Abstract 13778: Peripheral Chemoreflex Activation Contributes to Increased Sympathetic Nerve Activity Through Sympathetic Baroreflex Impairement in Heart Failure
Chemoreflex-mediated sympathetic activation contributes to both initiation and progression of chronic heart failure (CHF).
Aims: to study the direct role of increased peripheral chemosensitivity in reducing sympathetic baroreflex function in CHF patients.
Methods and results: we compared sympathetic baroreflex function assessed by the slope of the relationship between muscle sympathetic nerve activity (MSNA) and diastolic blood pressure in CHF patients with augmented (n=18) and normal (n=20) peripheral chemosensitivity. Using a double-blind, randomized, vehicle-controlled study we examined the effect of chemoreflex deactivation (by breathing 100% oxygen for 15 min) on sympathetic baroreflex function in CHF patients with elevated and with normal chemosensitivity. Baseline MSNA was elevated (60.6 ± 3.2 versus 48.9 ± 3.7 bursts/min; P<0.05) and sympathetic baroreflex function impaired (3.06 ± 0.55 vs 5.51 ± 0.69 % bursts/mmHg, P<0.05) in CHF patients with augmented peripheral chemosensitivity compared with controls. Administration of 100% oxygen led to a significant decrease in MSNA (from 60.5 ± 3.2 to 52.6 ± 3.2 bursts/min; P<0.001) and increase in sympathetic baroreflex (from 2.95 ± 0.56 to 6.18 ± 0.77; P<0.001) in CHF patients with enhanced chemoreflex sensitivity. In contrast, neither room air nor 100% oxygen changed MSNA, hemodynamics or sympathetic baroreflex function in CHF patients with normal chemosensitivity.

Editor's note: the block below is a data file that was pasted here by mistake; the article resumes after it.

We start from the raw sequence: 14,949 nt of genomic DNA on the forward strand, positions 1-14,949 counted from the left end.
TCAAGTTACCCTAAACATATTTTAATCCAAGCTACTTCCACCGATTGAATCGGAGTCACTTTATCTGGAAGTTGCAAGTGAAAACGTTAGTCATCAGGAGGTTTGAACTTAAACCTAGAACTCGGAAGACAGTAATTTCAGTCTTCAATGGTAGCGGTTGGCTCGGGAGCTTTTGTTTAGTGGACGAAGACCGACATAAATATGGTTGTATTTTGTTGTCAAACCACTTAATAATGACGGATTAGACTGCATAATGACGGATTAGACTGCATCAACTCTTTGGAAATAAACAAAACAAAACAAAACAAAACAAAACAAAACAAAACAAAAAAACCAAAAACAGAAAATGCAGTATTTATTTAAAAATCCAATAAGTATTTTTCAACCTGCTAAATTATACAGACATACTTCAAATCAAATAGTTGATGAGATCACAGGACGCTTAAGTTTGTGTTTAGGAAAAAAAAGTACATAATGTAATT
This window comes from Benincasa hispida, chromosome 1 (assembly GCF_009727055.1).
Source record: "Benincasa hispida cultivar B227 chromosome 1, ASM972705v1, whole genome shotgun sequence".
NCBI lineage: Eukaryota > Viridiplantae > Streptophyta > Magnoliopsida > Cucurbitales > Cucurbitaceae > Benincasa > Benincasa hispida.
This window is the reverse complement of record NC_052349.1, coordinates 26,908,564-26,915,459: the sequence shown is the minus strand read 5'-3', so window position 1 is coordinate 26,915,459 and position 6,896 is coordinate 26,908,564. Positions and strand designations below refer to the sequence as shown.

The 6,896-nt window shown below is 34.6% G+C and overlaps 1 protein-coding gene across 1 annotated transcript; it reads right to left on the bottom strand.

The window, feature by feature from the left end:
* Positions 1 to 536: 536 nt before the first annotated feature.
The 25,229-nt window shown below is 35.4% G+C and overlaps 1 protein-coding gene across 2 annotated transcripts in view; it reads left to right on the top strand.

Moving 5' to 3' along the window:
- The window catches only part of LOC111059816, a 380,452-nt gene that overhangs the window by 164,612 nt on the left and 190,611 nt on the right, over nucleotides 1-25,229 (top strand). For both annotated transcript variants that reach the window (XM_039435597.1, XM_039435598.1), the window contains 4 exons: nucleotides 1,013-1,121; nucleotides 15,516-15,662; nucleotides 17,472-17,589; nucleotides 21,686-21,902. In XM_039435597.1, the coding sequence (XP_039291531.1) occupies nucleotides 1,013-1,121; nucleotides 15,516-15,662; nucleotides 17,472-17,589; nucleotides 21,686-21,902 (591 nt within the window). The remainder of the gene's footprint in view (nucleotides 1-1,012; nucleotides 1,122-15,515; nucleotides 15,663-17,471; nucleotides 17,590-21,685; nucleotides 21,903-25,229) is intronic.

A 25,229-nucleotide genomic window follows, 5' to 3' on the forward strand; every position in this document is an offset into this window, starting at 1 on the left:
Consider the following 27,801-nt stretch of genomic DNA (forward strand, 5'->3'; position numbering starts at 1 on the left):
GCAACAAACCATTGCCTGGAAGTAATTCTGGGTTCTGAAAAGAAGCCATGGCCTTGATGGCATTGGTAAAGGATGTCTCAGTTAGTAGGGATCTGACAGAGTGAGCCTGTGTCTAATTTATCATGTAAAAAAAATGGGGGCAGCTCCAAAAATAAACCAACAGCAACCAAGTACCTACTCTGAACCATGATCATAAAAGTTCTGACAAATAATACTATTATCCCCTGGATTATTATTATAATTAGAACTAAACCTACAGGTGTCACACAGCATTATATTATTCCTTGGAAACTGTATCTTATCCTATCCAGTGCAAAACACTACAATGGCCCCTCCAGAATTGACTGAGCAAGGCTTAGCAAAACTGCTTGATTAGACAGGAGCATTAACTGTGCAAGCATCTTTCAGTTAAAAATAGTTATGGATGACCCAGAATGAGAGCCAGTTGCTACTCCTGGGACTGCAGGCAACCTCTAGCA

Conclusion, we report for the first time that increased peripheral chemoreflex sensitivity directly decrease sympathetic baroreflex function in CHF patients. This interaction contributes to sympathetic overactivity and blunted sympathetic baroreflex function of CHF patients and may explain how chemoreceptors contribute to the bad prognosis of CHF patients.
- © 2011 by American Heart Association, Inc.